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post #41 of 163
Quote:
Originally Posted by JavaJunkie View Post
Okay, I'll go ahead and go into detail with the whole "if you allow gun play, do you allow pretend spousal abuse?" thing.

I don't micromanage my kids' play. They play with guns sometimes, swords others. Mostly they play other types of things. I have never shown them "this is how you play with guns, this is how you play with swords, this is how you play house". So pretend spousal abuse isn't an issue. My kids are naturally inclined toward pretend play that involves a certain level of violence. Mostly where they team up against an invisible "bad guy/force/monster". They have not been naturally inclined toward pretending to beat a spouse for having the pretend dinner late. They also are not naturally inclined toward re-enacting racist scenarios. So it simply isn't an issue. You can say "Well what if they DID?", but it's a what-if that is simply ridiculous.
My question is if you (general you) would stop one, why would you not stop the other.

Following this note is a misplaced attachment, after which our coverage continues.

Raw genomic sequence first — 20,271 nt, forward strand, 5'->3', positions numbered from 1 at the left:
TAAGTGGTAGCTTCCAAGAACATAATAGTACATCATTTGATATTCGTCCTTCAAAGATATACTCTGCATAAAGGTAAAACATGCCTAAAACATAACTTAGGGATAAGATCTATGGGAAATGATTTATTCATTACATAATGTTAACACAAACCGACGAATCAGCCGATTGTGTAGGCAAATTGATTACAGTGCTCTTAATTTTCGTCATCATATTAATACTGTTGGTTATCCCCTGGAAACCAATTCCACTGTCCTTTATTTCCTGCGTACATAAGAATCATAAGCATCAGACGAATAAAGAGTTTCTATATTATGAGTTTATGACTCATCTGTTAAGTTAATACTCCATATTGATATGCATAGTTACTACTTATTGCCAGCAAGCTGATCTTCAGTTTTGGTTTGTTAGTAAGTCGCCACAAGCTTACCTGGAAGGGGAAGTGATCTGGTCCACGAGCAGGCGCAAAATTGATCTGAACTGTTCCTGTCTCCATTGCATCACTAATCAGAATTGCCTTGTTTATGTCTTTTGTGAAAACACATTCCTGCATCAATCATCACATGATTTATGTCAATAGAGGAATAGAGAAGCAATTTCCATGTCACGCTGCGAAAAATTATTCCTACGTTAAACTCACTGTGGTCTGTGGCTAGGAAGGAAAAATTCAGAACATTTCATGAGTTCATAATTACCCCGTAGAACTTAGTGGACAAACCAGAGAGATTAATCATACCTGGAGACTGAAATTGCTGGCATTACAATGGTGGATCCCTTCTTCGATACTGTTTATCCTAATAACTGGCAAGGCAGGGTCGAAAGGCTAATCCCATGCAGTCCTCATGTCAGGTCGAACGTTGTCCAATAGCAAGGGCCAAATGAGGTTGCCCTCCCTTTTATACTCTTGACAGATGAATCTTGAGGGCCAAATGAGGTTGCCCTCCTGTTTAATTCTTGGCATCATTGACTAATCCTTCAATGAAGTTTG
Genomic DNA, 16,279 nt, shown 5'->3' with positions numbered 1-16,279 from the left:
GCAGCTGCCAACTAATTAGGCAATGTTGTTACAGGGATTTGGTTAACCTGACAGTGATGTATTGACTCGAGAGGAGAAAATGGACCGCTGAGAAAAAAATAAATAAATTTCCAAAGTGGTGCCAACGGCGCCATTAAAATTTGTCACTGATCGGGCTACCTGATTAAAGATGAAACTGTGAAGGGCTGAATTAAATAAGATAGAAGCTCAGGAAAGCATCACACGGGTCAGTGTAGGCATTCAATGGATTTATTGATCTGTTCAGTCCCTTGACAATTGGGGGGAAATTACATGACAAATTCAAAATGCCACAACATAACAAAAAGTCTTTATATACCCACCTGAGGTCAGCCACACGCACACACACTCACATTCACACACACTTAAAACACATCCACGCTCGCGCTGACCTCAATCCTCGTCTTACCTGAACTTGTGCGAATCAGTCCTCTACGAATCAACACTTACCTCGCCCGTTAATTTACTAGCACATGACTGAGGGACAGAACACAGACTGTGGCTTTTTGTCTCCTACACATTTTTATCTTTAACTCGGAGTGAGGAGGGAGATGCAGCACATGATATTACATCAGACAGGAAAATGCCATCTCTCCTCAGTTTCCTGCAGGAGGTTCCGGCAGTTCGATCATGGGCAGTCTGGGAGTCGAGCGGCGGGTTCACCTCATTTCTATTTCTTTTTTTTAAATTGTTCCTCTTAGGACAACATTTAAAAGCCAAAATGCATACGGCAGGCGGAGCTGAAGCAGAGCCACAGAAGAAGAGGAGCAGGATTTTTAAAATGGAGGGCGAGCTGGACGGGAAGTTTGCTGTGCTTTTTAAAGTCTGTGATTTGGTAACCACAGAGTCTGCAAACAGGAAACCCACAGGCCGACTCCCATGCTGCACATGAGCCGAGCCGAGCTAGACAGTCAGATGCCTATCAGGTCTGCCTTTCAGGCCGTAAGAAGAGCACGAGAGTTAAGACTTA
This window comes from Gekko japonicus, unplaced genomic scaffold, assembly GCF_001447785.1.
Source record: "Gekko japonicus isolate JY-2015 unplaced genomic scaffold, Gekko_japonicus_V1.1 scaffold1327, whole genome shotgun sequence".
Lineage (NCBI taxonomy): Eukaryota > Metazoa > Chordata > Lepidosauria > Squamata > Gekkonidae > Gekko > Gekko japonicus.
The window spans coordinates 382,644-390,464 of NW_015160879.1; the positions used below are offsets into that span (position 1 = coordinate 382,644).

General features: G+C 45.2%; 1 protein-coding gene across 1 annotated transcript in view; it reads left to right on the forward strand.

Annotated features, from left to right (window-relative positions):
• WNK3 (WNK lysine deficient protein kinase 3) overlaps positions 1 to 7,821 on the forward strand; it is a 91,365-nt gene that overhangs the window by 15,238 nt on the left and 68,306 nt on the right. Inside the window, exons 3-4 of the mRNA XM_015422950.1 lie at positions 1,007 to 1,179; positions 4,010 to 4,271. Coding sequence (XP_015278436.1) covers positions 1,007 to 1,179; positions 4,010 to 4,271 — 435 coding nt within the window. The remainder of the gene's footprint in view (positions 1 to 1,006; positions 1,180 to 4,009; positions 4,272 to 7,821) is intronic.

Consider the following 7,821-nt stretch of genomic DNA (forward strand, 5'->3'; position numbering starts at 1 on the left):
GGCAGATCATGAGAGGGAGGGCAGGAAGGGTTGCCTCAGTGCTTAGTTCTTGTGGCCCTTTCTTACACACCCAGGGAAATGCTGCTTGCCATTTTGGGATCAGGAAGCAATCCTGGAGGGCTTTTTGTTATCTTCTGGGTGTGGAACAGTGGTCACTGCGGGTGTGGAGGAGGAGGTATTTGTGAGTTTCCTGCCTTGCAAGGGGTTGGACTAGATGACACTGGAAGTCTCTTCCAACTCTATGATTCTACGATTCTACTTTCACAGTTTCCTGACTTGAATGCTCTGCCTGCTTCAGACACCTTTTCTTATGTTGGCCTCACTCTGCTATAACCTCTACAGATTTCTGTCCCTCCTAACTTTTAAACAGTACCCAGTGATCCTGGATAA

Why do we think children are "naturally" inclined towards one kind of violence in play and not the other? Perhaps it's cultural and rather than innate, in which case I think it is valuable to discuss whether it is something we may want to change in our culture.
We can disagree on the value of gun play but I don't think it's a ridiculous question. I'm interested in a genuine conversation. I could do without the condescending attitude though.
post #42 of 163
Quote:
Originally Posted by Karenwith4 View Post
I'm curious - and I am not being snarky - I am genuinely curious about the idea that because gun play is pretend and fun it's okay. Would you let your kids play house and have the Dad play hit the mum because dinner was late? Or let them play school and not intervene if they had one kid being black and being treated differently?
Kids, even the most gently raised kids, play WEIRD THINGS.

This past weekend we were at a friend's house, and their two little girls (5 and 3) played in the most embarrassing, hilarious way. There was a lot of "Nooooo! Don't beat me and lock me in a closet!" and "You're punished! Go eat all the frog eyeballs!" The oldest girl was WAY big into abandonment and depervation- "Please, Mommy (to the pretend-mommy), please can't I just have 1 kitty? You took all my kitties and threw them in the trash! I just want one little kitty!" (She was so cute.)

I promise you these children have never been forced to eat eyeballs or sit in a closet and they aren't being deprived of a thing- kids just play weird. Play is how they make sense of the world. Play is how they express themselves. Play is extremely important, but I think we get stuck on play = modeling known behavior/ practicing future behavior.